Sunday, September 24, 2006

Asalaam Aleikum !

After trekking through the beautiful mountains of Laddakh, we decided to continue the theme and move onto Pakistan.
Crossing the Waggha border next to Amristar. Arms were held open to greet us by the people of Pakistan.

The experience began with the lowering of the flag at the border of Pakistan and India. Segregated by metal gates only meters apart; each side having a small football stadium filled with cheering patriotic locals. As the flags are lowered at 6pm each side screams and cheers their anthem, trying to out do each other.

Moving towards Lahore in a segregated bus for men and women, the temperature soared to 40 degrees. Though, as it goes in Pakistan, we met a super cool guy called Malik (guesthouse owner) who cooled us down by inviting us to stay with his family for a couple of days.

Lahore is a cultural city filled with museums, mosques, parks etc. Our first cultural experience was at a spiritual site to see Sufi drummers and spinners. These sufis drum and spin non stop for 4 hours while the crowd smokes enough hash to keep the tourists in Goa happy for a summer. It was a sweaty, kooky, brilliant experience.

Islamabad was our next stop to sort out visa; and to be honest; the embassies are really the only things there (oh apart from really good yoghurt).

We continued our way north, direction Chitral and especially, one place that really interested us; the Kalash Valley. The only non Muslim valley in all of Pakistan. So the Shalwar kameez (traditional Pakistani dress) and head scarf came off and shared some mulberry and apricot wine with the locals.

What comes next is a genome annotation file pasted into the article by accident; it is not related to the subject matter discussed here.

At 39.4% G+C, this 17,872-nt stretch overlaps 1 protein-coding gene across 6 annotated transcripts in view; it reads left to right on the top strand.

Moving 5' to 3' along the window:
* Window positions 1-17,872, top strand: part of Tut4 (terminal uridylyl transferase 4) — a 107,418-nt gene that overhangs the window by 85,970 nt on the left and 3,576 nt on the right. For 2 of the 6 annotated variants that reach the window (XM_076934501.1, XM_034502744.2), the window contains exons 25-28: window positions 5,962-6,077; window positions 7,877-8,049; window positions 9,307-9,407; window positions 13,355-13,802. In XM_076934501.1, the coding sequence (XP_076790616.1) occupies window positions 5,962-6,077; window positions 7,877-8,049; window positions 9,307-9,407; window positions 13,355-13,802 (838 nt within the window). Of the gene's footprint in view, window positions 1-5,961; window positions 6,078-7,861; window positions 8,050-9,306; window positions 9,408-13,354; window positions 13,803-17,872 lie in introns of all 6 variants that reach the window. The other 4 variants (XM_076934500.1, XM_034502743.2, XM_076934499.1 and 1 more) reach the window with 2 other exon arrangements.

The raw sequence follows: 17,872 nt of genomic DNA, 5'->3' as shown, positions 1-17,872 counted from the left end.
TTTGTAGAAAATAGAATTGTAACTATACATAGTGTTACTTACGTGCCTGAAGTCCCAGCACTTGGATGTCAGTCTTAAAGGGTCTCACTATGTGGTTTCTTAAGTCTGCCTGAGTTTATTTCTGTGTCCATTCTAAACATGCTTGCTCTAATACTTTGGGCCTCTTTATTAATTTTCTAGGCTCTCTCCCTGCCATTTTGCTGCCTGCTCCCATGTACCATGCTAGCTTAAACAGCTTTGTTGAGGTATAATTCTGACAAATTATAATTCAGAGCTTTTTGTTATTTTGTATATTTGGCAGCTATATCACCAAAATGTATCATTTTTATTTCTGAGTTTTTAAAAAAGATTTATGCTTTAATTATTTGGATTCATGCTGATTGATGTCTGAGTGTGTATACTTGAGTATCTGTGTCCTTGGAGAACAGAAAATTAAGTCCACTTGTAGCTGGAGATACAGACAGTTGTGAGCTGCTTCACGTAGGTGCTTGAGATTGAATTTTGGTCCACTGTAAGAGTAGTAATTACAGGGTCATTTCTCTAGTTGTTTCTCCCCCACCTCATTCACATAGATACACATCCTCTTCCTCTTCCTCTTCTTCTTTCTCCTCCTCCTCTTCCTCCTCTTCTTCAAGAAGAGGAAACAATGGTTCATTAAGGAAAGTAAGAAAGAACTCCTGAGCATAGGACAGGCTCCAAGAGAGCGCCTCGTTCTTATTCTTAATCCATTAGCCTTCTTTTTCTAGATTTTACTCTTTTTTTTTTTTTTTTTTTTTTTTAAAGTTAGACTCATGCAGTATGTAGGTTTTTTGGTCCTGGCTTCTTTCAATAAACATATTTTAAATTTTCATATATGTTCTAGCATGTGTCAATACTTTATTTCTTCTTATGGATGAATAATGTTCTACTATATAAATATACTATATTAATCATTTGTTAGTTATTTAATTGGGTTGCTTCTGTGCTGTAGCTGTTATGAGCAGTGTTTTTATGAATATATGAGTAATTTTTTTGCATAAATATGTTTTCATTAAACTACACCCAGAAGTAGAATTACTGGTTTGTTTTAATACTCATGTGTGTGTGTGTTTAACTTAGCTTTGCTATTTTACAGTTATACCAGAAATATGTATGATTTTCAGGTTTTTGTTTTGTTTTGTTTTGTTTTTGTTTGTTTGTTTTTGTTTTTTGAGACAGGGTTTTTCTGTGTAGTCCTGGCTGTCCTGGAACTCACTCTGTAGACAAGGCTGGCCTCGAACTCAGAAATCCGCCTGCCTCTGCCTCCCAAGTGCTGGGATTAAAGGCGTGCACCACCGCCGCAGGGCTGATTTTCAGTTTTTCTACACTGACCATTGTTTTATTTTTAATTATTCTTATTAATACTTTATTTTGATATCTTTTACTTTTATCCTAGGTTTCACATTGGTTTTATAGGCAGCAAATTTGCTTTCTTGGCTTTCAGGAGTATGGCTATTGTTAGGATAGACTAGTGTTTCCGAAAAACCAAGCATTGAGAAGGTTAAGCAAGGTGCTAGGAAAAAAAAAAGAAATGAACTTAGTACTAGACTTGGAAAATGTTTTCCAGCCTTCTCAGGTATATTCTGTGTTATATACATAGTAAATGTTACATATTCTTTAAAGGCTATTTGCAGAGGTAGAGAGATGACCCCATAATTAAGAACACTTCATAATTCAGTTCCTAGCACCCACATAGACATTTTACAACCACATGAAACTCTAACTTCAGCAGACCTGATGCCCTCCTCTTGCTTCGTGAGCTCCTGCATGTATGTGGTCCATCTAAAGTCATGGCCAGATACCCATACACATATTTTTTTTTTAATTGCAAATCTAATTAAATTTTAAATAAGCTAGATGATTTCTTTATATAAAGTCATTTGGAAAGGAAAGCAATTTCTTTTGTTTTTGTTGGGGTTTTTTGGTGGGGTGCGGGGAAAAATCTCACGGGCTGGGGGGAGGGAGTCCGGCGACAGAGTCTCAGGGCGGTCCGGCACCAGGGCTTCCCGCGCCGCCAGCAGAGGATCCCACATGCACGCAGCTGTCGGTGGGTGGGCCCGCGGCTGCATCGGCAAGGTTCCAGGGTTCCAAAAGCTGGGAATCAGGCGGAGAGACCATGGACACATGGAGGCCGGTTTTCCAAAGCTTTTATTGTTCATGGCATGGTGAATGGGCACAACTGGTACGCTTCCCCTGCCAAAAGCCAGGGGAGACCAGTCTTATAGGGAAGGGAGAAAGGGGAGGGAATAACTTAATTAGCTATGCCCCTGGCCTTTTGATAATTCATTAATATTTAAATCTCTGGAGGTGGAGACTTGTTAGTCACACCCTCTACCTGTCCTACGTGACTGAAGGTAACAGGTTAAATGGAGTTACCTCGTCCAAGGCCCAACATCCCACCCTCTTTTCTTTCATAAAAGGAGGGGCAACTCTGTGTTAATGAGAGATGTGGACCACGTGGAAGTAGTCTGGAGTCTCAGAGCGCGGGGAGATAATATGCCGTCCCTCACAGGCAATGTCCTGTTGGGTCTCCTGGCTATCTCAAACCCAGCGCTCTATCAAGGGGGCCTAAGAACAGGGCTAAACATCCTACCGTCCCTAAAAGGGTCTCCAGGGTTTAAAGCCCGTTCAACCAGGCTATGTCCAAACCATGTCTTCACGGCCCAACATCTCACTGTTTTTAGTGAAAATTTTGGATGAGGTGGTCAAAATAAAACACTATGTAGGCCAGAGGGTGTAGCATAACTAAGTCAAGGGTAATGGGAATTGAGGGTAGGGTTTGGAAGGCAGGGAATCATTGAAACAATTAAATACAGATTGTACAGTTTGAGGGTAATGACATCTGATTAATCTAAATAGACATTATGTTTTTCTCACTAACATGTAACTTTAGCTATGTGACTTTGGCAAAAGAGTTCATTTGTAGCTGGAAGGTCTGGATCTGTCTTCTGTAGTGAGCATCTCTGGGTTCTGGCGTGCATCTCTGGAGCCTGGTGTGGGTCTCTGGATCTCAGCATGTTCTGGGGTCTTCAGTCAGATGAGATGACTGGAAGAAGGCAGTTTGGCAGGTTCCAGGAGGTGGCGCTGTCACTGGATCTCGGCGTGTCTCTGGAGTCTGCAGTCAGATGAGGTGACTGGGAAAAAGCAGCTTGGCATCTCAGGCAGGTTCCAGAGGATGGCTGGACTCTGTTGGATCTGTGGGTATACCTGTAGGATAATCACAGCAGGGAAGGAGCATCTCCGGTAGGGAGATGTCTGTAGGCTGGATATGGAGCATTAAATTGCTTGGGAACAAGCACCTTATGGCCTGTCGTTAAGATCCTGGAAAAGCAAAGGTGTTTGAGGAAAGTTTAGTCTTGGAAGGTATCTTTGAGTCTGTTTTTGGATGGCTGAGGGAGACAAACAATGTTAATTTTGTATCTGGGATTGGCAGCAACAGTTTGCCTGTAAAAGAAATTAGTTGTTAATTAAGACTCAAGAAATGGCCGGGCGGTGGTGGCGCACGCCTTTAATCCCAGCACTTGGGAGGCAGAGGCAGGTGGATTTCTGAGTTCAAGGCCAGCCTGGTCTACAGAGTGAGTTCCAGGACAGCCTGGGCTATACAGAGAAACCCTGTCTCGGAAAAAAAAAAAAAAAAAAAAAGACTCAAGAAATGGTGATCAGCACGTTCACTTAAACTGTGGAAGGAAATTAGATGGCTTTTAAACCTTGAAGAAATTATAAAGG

We were really excited to hit the mountains again and to meet Sir Mathieu Paley at the beginning of the Northern Area in the city of Gilgit. (where we sadly missed Ms Belinda Flanders by one week).
After a few days chilling around in Gilgit, Mathieu, Nicolas and Bruno ( an explorer friend of Mathieu) headed for a trek in the valley of Shimshal…Amazing trek, beautiful and so nice to see Mathieu again.

I can’t begin to explain what we saw and the people we meet in Pakistan. Few of us know much about Pakistan beyond media impressions of Islamic fundamentalism, communal violence and martial law, but it contains some of Asia's most mind-blowing landscapes, extraordinary trekking, a multitude of cultures and a long tradition of hospitality. And hospitality is what impressed us the most with endless cups of chai (Tea), invitations to dinner, chats on the side of the street and the warmth from the locals.

One amazing trek we did was to Tagaphari. No matter how fast or slow one treks to the Rakoposhi Base camp. - the sunset over the Minapin Glacier and the peaks around (Especially Diran and Rakaposhi) are not to be missed. A true highlight. We camped there for a couple of night while warding off an insane yet courageous goat who took a likening to Nicolas.

We concluded our Pakistan experience with a last trek, by horse this time, in the Chapursan Valley (Afghan border, Wahan Corridor)
Although we were sadden to leave Pakistan for China, luckily for Danielle, we moved on as the nationwide celebration of Ramadan will begin soon. A month of sunrise-to-sunset fasting. Not what she calls a holiday.

Unfortuntely we are mssing some beautiful pictures, as we lost 1 of our camera while trekking at the end of our Pakistani trip.
We are now in Kashgar (China) waiting for our departure to Kyrgyzstan (tomorrow morning).

Hope you are all well, continue to give us some news.

Take good care,


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